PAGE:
Is there any RPP permit fee discount or accommodation for low-income people?

At present, there is no special RPP permit rate or discount for low-income drivers. The SFMTA is advancing work that will allow permit fee payments by monthly installment, rather than a single once-a-year payment. It expected this will be available by end of 2023 and should help reduce the impact by spreading payments across the year.

What can be done about stolen RPP stickers, counterfeit stickers, etc?

The SFMTA is transitioning to “stickerless” RPP operations – no physical permit stickers are issued, a valid RPP permit is associated with a given vehicle by its license plate, and enforcement is conducted by checking license plate numbers for valid permits using license plate recognition tools. This stickerless approach is already in use in some RPP Areas and will be fully implemented citywide within a year, with many advantages to both the SFMTA and permittees, including an end to sticker theft/vandalism/forgery.

Can businesses get RPP permits?

Businesses located within a given RPP Area are eligible for one RPP permit per business address (for example, "76 Madison Ave, Unit C"), plus as many as three RPP permits for commercial vehicles associated with the business, such as delivery or repair vehicles.

Can other non-residents’ vehicles get RPP permits?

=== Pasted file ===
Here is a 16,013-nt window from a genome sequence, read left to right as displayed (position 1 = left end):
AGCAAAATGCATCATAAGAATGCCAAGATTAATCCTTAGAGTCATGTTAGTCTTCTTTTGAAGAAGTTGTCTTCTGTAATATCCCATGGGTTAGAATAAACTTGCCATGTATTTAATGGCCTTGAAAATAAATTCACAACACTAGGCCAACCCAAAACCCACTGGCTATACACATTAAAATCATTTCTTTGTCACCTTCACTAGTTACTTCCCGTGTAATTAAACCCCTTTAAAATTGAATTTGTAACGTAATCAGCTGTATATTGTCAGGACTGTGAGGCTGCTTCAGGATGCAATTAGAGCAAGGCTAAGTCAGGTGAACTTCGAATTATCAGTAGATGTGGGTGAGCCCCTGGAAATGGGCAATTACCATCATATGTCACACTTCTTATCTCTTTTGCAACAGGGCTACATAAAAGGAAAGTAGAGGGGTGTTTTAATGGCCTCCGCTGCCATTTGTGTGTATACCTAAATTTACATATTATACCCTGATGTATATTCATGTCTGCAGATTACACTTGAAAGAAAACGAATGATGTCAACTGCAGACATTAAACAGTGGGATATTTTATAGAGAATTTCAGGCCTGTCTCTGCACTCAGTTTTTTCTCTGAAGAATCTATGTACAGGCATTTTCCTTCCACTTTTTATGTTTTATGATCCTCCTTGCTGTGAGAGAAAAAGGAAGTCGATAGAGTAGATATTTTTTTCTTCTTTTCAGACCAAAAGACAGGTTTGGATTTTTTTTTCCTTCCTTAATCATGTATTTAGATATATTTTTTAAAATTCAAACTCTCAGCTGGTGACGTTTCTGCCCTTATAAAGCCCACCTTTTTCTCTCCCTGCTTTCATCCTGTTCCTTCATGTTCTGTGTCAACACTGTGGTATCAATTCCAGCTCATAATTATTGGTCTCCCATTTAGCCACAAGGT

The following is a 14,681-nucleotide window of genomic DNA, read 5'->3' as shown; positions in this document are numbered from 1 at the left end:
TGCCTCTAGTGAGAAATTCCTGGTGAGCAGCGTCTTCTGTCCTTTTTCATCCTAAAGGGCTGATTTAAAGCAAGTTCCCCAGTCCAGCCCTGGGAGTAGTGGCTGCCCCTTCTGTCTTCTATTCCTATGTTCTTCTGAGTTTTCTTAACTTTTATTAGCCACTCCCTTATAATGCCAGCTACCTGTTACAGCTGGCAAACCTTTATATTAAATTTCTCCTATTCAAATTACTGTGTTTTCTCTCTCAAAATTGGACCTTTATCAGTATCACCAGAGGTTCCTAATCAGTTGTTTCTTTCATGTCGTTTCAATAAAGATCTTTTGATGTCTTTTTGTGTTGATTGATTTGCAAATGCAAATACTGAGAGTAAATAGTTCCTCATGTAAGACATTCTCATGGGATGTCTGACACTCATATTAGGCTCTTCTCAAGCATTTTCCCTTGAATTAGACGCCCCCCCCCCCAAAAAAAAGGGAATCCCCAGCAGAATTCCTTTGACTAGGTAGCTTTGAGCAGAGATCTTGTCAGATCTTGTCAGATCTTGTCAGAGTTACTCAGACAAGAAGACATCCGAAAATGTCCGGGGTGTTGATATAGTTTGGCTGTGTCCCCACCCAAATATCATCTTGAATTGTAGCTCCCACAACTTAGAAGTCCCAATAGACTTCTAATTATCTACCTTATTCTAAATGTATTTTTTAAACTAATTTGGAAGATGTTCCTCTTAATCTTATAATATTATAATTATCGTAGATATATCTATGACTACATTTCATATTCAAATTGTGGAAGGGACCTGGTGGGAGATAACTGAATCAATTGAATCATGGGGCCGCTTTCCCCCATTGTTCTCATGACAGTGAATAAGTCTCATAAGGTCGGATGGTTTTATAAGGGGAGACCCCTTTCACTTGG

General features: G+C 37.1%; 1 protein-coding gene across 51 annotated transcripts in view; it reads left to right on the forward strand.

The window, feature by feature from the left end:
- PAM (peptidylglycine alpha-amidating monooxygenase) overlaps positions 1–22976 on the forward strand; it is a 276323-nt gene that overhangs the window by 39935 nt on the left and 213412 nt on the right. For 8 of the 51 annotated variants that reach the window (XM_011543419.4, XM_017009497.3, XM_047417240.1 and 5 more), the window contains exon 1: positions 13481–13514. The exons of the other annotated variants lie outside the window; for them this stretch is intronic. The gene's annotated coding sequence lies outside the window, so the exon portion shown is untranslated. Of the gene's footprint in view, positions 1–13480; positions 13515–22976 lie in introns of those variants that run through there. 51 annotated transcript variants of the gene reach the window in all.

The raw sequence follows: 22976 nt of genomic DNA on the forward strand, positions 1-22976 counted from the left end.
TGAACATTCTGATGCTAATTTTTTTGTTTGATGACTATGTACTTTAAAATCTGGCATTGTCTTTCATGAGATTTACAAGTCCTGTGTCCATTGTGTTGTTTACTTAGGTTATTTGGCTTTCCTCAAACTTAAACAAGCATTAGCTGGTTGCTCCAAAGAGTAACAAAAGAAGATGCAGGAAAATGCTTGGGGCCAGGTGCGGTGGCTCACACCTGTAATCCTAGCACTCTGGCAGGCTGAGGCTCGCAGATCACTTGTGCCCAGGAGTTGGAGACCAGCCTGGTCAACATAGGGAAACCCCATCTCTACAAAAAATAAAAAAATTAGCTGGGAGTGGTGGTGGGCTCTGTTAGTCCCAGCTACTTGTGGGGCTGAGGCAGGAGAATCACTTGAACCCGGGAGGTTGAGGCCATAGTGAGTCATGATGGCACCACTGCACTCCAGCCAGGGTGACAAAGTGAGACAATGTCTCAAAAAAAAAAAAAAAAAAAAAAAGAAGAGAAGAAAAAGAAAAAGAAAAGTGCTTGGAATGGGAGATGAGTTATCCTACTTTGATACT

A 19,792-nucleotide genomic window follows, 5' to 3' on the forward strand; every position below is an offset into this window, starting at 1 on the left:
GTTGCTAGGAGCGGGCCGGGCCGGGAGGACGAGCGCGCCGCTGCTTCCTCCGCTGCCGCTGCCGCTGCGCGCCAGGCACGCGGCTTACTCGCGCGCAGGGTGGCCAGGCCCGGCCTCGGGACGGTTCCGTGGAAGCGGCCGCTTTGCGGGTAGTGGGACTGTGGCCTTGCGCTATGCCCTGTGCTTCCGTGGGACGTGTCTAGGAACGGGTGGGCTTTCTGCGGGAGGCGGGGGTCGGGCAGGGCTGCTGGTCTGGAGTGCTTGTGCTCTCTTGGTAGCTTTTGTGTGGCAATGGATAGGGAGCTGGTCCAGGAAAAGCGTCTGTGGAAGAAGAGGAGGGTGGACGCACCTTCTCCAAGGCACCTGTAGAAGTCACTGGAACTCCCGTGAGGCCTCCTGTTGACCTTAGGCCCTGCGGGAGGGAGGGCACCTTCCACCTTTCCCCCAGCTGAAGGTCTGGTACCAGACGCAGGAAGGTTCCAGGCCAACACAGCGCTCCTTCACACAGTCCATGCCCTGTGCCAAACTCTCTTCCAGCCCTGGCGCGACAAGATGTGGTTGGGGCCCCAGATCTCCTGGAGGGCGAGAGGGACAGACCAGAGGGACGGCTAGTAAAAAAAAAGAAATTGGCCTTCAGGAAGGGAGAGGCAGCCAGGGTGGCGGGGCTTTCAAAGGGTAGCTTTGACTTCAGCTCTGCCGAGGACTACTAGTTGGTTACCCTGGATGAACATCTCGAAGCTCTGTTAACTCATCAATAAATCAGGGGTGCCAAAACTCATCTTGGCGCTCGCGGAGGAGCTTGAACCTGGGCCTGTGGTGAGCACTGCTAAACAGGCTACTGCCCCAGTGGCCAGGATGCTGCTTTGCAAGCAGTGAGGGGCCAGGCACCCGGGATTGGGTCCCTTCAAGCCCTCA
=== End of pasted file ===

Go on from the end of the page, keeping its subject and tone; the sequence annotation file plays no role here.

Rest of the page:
In addition to residents and businesses, RPP permits may be granted to the following classes of drivers, click through to learn more:

Medical and Child Caregivers
Teachers
Diplomats
Active Military and Students
Travel Nurses

Will an RPP permit exempt my car from paying parking meters?

In some cases, yes – see “Pay or Permit parking” section below.

Will there be enough RPP parking for residents to park?

It’s not possible to determine how much parking would be enough for area residents, since the resident population isn’t fixed (it’s been growing for many years) and not every resident owns a vehicle (or multiple vehicles), and/or has a garage or other off-street place to park it. Based on our experience elsewhere in the city, establishing RPP and other curb regulations in the NE Mission is likely to cause some people to get rid of cars they don’t need or use often, freeing up some curb for other people and other uses.

 

Pay or Permit parking

Will an RPP permit exempt my car from paying parking meters?

In locations where Pay or Permit parking is posted, vehicles with a valid RPP permit may park without paying, all other parkers must pay.

Where would Pay or Permit parking be posted?